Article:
everday I concern myself with big ideas & elegant solutions

If you're interesting in chatting about freelance work either contact me at The Observatory or via the various social media links below and find out how I can help your business.

WordPress troubles with .htaccess & 500 errors

Update – Thanks to @retlehs pointing out, this issue is with an old version of Roots and HTML5 Boilerplate htaccess has now been moved to a plugin.

I recently had an issue with a client’s site that I’d inherited. It was a WordPress (up-to-date) and was running a theme based on Roots. I’ve used Roots a few times before and it’s always been rock solid, although due to the amount of stuff it does straight out of the box, sometimes these functions can cause errors.

The site in question was creating a 500 Internal Server error which would go away when the .htaccess file was replaced with a default one. This would be fine until the Dashboard was accessed, where upon the 500 error would appear again. Turns out Roots was set to inject the HTML5 boilerplate .htaccess content into the .htaccess file. This ordinarily isn’t a problem (it does a load of useful stuff) but in this case, the hosting environment didn’t allow this function and therefore was creating the error.

The fix was simple. Go to /themes/roots/inc/roots-htaccess.php and comment out the following line.

add_filter('mod_rewrite_rules', 'roots_add_h5bp_htaccess');


//add_filter('mod_rewrite_rules', 'roots_add_h5bp_htaccess');

Once you’ve changed that and uploaded the change, replace your .htaccess file with a standard one and you should be fine.

Email Obfuscation with WordPress & Advanced Custom Fields

I tend to use WordPress as my main goto CMS and have found it’s use expanded greatly with Advanced Custom Fields (ACF) for tailoring the backend for clients.

I recently was asked to implement email obfuscation on a site using this setup so try to defeat crawlers/spammers (the endless fight…). I thought it’d be some use to share this with the world.

Here is what I started with…

<a href="mailto:<?php the_field('email'); ?>">
<?php the_field('email'); ?></a>


So currently the ACF field is called ‘email’ and is being entered as the mailto: link and the description. WordPress has a built in obfuscation ability called Antispambot which converts email addresses characters to HTML entities to block spam bots (not bulletproof but better than nothing).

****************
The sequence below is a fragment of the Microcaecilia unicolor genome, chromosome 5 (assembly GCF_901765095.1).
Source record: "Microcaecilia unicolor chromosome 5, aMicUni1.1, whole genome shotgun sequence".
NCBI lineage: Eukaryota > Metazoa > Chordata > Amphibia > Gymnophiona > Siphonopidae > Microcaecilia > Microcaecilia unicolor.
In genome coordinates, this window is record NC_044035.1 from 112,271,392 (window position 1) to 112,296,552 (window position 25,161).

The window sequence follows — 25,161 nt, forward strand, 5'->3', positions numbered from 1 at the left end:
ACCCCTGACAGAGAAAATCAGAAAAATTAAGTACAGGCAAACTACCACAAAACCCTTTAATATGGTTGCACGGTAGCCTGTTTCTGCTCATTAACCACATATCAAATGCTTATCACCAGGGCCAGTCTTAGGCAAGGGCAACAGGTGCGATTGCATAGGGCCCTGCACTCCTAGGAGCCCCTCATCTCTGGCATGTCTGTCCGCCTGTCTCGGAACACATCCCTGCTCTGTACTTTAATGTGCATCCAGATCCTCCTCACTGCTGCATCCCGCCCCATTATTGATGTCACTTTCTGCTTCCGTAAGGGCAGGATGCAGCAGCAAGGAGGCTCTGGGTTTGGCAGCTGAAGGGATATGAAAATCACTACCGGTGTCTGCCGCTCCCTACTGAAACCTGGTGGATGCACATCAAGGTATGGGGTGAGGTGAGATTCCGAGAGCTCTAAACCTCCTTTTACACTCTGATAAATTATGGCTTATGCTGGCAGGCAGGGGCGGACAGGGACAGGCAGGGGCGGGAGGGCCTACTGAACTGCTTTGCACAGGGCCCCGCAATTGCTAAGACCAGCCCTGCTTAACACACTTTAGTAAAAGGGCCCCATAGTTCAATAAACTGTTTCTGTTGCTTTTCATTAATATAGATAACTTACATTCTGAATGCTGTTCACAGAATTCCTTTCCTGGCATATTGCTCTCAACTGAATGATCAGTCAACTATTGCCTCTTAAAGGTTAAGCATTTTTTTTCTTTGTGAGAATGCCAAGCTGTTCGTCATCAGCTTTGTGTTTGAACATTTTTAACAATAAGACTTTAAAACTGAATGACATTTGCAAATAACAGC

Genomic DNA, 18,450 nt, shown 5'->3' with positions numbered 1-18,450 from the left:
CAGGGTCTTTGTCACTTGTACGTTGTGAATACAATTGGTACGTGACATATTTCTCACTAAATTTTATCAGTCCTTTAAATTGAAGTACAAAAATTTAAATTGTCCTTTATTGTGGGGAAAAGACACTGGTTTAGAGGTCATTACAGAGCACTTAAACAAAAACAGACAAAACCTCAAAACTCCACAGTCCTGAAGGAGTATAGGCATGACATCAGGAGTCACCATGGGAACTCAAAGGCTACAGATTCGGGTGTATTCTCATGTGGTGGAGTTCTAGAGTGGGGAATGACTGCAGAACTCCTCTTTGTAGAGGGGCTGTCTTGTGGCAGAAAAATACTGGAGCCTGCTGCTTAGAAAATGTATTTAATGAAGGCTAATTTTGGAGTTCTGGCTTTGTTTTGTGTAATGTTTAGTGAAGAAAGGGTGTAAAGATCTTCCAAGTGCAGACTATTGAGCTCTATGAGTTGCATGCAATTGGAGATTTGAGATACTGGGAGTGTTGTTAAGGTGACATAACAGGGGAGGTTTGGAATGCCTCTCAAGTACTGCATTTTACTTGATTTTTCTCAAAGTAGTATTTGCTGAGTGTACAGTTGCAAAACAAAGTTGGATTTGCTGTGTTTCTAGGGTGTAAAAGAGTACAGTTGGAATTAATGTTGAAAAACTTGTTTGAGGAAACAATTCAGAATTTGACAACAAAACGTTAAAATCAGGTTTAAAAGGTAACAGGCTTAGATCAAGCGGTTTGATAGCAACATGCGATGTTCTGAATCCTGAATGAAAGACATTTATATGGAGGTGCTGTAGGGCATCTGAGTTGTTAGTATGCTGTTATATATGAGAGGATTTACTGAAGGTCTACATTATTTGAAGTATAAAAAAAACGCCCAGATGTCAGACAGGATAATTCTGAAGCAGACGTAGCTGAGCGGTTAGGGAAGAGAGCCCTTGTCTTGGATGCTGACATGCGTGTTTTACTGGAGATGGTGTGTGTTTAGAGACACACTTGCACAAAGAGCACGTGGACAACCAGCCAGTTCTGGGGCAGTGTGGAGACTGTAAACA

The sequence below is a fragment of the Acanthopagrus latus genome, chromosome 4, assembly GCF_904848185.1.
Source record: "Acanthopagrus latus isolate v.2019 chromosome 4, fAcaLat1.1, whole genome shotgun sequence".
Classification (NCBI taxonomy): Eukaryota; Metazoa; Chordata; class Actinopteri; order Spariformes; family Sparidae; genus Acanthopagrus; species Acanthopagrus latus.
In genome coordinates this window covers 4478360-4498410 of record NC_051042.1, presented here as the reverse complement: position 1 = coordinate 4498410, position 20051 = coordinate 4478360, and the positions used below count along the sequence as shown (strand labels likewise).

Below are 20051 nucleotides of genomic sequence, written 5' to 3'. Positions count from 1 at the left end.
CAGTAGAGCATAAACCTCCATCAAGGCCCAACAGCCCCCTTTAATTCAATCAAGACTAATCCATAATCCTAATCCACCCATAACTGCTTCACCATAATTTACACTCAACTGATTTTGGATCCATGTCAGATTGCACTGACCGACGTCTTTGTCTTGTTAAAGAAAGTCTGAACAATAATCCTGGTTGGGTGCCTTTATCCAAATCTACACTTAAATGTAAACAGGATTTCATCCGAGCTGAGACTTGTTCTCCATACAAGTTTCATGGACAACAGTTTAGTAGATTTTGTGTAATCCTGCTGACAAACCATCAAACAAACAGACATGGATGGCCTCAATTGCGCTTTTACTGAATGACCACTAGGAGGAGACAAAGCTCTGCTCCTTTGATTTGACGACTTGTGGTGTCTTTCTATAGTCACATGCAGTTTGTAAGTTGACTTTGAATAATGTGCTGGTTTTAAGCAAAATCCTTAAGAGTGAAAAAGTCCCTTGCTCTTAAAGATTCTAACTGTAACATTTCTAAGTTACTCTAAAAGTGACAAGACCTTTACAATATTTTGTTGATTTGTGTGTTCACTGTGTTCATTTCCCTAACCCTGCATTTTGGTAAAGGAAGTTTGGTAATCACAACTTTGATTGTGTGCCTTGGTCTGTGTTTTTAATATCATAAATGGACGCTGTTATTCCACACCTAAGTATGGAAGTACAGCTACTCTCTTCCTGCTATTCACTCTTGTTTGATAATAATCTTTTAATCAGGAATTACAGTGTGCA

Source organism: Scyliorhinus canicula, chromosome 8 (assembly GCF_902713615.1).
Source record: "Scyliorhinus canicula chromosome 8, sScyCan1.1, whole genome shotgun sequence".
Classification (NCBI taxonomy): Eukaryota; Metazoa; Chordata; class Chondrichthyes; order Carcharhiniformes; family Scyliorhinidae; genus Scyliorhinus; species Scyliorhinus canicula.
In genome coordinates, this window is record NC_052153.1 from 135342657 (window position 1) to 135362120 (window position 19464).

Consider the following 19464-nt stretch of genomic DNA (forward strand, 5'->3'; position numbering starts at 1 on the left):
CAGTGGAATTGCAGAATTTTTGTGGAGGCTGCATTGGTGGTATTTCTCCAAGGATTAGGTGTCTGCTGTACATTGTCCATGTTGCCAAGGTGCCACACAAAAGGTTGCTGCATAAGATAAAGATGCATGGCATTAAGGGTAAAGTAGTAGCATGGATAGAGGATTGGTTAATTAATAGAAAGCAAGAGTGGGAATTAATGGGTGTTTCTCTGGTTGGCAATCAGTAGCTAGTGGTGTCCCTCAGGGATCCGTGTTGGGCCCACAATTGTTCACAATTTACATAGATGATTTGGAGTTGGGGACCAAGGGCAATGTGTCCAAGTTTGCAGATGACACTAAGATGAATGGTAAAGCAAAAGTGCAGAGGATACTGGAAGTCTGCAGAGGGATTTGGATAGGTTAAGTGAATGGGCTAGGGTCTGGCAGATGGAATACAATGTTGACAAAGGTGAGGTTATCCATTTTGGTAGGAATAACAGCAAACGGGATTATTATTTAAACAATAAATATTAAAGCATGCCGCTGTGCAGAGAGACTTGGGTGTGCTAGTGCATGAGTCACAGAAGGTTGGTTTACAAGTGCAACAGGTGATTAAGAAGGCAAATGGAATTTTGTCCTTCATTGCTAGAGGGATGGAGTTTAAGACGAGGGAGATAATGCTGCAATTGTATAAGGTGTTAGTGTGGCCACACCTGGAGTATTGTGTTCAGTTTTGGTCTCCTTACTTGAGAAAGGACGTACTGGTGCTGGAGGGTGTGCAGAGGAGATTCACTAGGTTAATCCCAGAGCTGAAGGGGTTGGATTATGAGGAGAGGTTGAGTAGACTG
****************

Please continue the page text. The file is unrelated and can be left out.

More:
To use this with ACF, you just have to add a variable that you then declare in the <a>.

<?php $email = get_field("email"); ?>
<a href="mailto:<?php echo antispambot($email); ?>">
<?php echo antispambot($email); ?></a>


Thanks to willthemoor for the hint.

Bitcoin : China & the Future

Most of the huge growth over the last few months has been driven by the Chinese market, so any negative news will impact this. Originally the news that ‘China has banned it’ was a mistranslation. It in fact stated that it wasn’t to be used by financial services, and was fine for use in a ‘barter’ format for the public.

The later news that has caused the continuing fall was due to the major exchanges not being allow to accept ¥ deposits, meaning that new users can’t enter the system. This is currently in a state of flux as some exchanges are reporting normal usage whereas others are definitely stopped from deposits. Likely all due to the ruling as to whether an exchange is a ‘financial service’ between companies and whether this applies to end user usage.

Due to it’s current volatility to headlines, Bitcoin’s value to Fiat will jump around for another few months in my opinion. Sadly, most will miss out on the more important headlines such as:-

The US merchant BitPay hitting $100m in transactions & over 15k approved merchants

25% of the Swiss Parliament wanting to rule it as a Currency for “it’s potential in their financial sector”

Early next year ZipZap offering cash-to-bitcoin services in 28k locations in the UK

In any case, from someone with an eye on this space for a while, I believe this image sums up the current situation nicely.


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